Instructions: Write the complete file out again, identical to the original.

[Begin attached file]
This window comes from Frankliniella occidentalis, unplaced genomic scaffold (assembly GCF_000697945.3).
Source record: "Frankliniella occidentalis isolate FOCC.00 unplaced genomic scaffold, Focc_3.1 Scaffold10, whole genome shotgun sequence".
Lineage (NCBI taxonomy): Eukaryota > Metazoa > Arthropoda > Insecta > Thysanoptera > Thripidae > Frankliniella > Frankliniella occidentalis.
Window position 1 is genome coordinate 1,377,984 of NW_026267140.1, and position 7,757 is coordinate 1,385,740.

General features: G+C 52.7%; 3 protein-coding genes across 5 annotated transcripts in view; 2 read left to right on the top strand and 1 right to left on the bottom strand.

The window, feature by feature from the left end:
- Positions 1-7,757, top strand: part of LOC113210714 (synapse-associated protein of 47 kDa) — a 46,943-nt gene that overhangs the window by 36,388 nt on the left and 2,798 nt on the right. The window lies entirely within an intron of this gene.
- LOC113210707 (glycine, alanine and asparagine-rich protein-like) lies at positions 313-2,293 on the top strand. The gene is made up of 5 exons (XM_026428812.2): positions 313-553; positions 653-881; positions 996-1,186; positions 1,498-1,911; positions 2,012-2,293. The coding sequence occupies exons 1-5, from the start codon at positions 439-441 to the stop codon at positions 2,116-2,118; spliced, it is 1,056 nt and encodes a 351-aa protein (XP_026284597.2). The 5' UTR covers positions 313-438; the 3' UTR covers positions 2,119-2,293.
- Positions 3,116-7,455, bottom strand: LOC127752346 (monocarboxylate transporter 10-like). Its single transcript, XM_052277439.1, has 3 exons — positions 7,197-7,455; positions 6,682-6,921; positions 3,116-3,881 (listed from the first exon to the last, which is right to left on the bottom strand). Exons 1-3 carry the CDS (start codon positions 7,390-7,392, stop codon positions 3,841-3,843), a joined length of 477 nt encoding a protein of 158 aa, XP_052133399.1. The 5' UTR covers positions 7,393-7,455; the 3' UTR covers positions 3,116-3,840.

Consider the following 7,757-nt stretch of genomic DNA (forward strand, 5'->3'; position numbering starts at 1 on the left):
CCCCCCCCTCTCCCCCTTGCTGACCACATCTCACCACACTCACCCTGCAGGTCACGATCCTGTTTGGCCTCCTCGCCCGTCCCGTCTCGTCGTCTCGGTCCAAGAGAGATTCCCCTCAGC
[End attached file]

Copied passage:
This window comes from Frankliniella occidentalis, unplaced genomic scaffold (assembly GCF_000697945.3).
Source record: "Frankliniella occidentalis isolate FOCC.00 unplaced genomic scaffold, Focc_3.1 Scaffold10, whole genome shotgun sequence".
Lineage (NCBI taxonomy): Eukaryota > Metazoa > Arthropoda > Insecta > Thysanoptera > Thripidae > Frankliniella > Frankliniella occidentalis.
Window position 1 is genome coordinate 1,377,984 of NW_026267140.1, and position 7,757 is coordinate 1,385,740.

General features: G+C 52.7%; 3 protein-coding genes across 5 annotated transcripts in view; 2 read left to right on the top strand and 1 right to left on the bottom strand.

The window, feature by feature from the left end:
- Positions 1-7,757, top strand: part of LOC113210714 (synapse-associated protein of 47 kDa) — a 46,943-nt gene that overhangs the window by 36,388 nt on the left and 2,798 nt on the right. The window lies entirely within an intron of this gene.
- LOC113210707 (glycine, alanine and asparagine-rich protein-like) lies at positions 313-2,293 on the top strand. The gene is made up of 5 exons (XM_026428812.2): positions 313-553; positions 653-881; positions 996-1,186; positions 1,498-1,911; positions 2,012-2,293. The coding sequence occupies exons 1-5, from the start codon at positions 439-441 to the stop codon at positions 2,116-2,118; spliced, it is 1,056 nt and encodes a 351-aa protein (XP_026284597.2). The 5' UTR covers positions 313-438; the 3' UTR covers positions 2,119-2,293.
- Positions 3,116-7,455, bottom strand: LOC127752346 (monocarboxylate transporter 10-like). Its single transcript, XM_052277439.1, has 3 exons — positions 7,197-7,455; positions 6,682-6,921; positions 3,116-3,881 (listed from the first exon to the last, which is right to left on the bottom strand). Exons 1-3 carry the CDS (start codon positions 7,390-7,392, stop codon positions 3,841-3,843), a joined length of 477 nt encoding a protein of 158 aa, XP_052133399.1. The 5' UTR covers positions 7,393-7,455; the 3' UTR covers positions 3,116-3,840.

Consider the following 7,757-nt stretch of genomic DNA (forward strand, 5'->3'; position numbering starts at 1 on the left):
CCCCCCCCTCTCCCCCTTGCTGACCACATCTCACCACACTCACCCTGCAGGTCACGATCCTGTTTGGCCTCCTCGCCCGTCCCGTCTCGTCGTCTCGGTCCAAGAGAGATTCCCCTCAGC